There was also a U50 and U50C which was a double U25, with either 2 sets of B trucks on a span bolster (U50) or on C trucks (U50C) Sometime in the late 70's (1977 I think) they dropped the U series, and went to the -7 series, all models produced there after looked like this:

B23-7,C23-7 2300 HP

B30-7,C30-7 3000 HP

B36-7,C36-7 3600 HP

B32-8,C32-8 3200 HP

B36-8,C36-8 3600 HP

B38-8,C39-8 3900 HP (current model)

B40-8.C40-8 4000 HP (current model)

They have also flipped the designation to DASH-8 40B and DASH-8 40C

There is also a modification on the current production of engines, that being a cowl (like described before) or a safety cab. For EMD's the wide nose is designated by adding an M after the model name (like SD60M or GP60M) on GE is is a W, (Like CW40-8,DASH-8 40BW) They also have the full width cowl with a W (DASH 8-40CW) bought only by Canadian National and BC Rail (British Columbia Railway)

Most of this information is in the _Second Diesel Spotters Guide_ or _Diesel Spotters Update_

Q. How does a diesel locomotive work?

A. Actually, this is a trick question. Locomotives come in diesel-electric, diesel-hydraulic, and as a test a steam-electric engine was built. The first part of the name indicates how the power is generated and the second how it is transmitted to the driving wheels.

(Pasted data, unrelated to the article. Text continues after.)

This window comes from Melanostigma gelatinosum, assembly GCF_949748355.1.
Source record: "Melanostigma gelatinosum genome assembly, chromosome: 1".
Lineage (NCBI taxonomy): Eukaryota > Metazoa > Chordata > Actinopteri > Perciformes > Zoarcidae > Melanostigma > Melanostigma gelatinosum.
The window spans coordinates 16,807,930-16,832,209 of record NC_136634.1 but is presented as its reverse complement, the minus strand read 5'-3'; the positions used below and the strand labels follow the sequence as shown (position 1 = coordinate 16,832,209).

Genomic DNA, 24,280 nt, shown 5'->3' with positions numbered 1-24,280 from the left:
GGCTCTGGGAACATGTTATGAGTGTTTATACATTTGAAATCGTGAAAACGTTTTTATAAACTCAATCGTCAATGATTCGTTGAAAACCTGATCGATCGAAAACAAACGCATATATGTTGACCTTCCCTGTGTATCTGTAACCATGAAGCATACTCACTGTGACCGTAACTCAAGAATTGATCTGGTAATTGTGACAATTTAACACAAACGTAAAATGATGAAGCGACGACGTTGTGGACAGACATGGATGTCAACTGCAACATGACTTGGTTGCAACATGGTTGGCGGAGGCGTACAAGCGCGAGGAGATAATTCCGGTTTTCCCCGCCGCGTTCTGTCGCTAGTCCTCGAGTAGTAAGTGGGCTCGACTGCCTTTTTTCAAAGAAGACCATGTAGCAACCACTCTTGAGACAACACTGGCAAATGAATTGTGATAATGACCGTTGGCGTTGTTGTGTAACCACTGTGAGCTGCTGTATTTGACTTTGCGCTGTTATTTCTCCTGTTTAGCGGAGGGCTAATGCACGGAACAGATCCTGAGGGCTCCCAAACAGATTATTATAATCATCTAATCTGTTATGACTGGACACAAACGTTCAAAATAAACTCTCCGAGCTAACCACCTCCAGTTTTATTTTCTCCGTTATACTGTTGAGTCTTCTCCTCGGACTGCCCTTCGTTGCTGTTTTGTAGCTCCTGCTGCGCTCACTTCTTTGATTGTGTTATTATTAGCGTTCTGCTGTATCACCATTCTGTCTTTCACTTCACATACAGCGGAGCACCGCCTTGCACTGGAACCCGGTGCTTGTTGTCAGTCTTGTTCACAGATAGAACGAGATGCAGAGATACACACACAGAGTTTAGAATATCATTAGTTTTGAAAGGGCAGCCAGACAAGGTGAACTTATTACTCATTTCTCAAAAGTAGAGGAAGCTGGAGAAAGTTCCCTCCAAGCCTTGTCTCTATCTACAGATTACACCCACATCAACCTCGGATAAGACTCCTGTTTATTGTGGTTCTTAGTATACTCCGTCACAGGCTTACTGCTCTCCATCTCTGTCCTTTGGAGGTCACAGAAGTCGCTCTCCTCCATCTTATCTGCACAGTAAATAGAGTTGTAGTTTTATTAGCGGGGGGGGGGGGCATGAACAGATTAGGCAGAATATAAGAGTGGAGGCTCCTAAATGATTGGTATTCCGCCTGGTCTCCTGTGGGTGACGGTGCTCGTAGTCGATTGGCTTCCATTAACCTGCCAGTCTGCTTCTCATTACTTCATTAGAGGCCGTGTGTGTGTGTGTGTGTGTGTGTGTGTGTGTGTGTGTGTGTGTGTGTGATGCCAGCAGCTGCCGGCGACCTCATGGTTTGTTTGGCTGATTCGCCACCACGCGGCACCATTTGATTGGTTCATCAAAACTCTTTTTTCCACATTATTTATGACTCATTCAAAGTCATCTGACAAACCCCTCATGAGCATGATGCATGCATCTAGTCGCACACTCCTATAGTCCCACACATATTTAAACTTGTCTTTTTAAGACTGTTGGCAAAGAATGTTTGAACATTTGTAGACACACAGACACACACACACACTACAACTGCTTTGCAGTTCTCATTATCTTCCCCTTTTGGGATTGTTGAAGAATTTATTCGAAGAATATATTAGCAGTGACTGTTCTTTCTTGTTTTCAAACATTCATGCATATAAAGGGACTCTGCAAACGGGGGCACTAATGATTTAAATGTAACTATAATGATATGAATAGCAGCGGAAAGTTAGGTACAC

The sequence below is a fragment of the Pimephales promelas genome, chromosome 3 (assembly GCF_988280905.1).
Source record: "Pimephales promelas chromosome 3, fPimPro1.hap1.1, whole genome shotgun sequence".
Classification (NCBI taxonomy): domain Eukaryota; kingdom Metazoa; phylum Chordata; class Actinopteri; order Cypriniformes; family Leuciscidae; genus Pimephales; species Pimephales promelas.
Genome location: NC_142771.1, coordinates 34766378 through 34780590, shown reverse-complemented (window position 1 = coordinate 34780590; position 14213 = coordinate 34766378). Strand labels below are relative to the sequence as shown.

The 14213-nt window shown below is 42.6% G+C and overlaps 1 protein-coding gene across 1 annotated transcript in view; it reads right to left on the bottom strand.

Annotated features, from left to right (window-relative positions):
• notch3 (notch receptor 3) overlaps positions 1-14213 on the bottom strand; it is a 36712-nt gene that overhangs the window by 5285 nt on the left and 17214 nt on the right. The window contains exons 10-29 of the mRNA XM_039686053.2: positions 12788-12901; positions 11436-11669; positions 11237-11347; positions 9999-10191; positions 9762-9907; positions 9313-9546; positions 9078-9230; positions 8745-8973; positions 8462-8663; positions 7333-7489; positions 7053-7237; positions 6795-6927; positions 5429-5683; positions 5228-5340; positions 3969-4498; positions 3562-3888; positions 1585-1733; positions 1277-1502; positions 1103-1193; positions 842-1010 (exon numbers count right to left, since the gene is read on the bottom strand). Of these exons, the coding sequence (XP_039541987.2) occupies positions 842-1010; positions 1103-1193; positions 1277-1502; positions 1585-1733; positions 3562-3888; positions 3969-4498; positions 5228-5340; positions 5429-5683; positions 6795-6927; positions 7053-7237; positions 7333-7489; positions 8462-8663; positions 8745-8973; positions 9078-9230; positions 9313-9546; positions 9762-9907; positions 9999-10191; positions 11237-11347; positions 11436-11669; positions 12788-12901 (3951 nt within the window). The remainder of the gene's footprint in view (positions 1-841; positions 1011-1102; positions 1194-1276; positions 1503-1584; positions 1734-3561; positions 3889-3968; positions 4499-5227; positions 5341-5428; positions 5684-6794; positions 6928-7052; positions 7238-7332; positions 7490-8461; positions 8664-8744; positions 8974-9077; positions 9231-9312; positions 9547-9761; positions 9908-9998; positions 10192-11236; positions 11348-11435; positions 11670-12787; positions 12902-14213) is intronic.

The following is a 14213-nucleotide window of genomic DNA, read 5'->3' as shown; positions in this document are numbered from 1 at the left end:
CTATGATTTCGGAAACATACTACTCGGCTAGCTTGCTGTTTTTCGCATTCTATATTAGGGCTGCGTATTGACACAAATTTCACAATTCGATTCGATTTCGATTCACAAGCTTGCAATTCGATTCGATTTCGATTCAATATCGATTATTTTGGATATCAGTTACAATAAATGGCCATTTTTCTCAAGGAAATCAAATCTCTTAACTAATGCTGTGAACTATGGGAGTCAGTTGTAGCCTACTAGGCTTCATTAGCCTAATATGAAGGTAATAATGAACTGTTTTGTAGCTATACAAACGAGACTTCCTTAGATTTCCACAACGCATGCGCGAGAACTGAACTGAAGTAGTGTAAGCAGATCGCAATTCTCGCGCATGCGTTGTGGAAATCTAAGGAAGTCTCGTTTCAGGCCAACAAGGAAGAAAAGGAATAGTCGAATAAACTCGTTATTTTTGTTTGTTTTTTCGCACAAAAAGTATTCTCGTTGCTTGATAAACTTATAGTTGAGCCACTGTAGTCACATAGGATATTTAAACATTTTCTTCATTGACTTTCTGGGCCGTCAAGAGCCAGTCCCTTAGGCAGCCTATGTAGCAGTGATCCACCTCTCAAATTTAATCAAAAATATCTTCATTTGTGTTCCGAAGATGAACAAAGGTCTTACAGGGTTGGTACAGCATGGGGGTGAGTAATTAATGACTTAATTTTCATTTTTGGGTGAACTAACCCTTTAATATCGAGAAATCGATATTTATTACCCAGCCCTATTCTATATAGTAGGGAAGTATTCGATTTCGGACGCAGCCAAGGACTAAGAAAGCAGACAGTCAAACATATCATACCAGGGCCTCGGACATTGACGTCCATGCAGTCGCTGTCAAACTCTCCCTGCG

The diesel engines are huge internal combustion engines (sometimes more than one per locomotive), named after Rudolf Diesel who patented the concept in 1892. In a diesel-electric they are used to power electric generators, and the electricity is used to drive electric motors. These are called traction motors and one is attached by a gear system to each powered axle.

I don't know the details of how diesel-hydraulic engines work, but basically something like an automatic transmission is used to connect the diesel motors to the axles via driveshafts (I'm making this all up!) It turns out to be very difficult to build these to handle the large loads involved, so all modern locomotives [in the United States - see below] are of the diesel-electric variety.

Until 1980, there were still modern diesel-hydraulic locomotives built by the Deutsche Bundesbahn in West Germany (three major series: the good old two- motored 220/221 (V200), the light 211/212 with one motor and the cab in the middle and the 215/216/217/218/219 with one motor/two cabs for mixed service). Today there are no diesel locomotives built in Germany, because there are so many Russian or Bulgarian diesel-electric engines from the Deutsche Reichsbahn (East Germany). New diesel locomotives will be built in the diesel electric technology with 3-phased AC transmission.

Finally we have the steam-electric. I don't have the references in front of me, but I believe the New York Central experimented with an engine which looked like an F3 but which had a coal-powered steam boiler which as used to run a generator, with the rest of the system as in a diesel-electric. This is even more speculative than the diesel-hydraulic description, so don't bet any money on it.

Q. What are "dynamic" brakes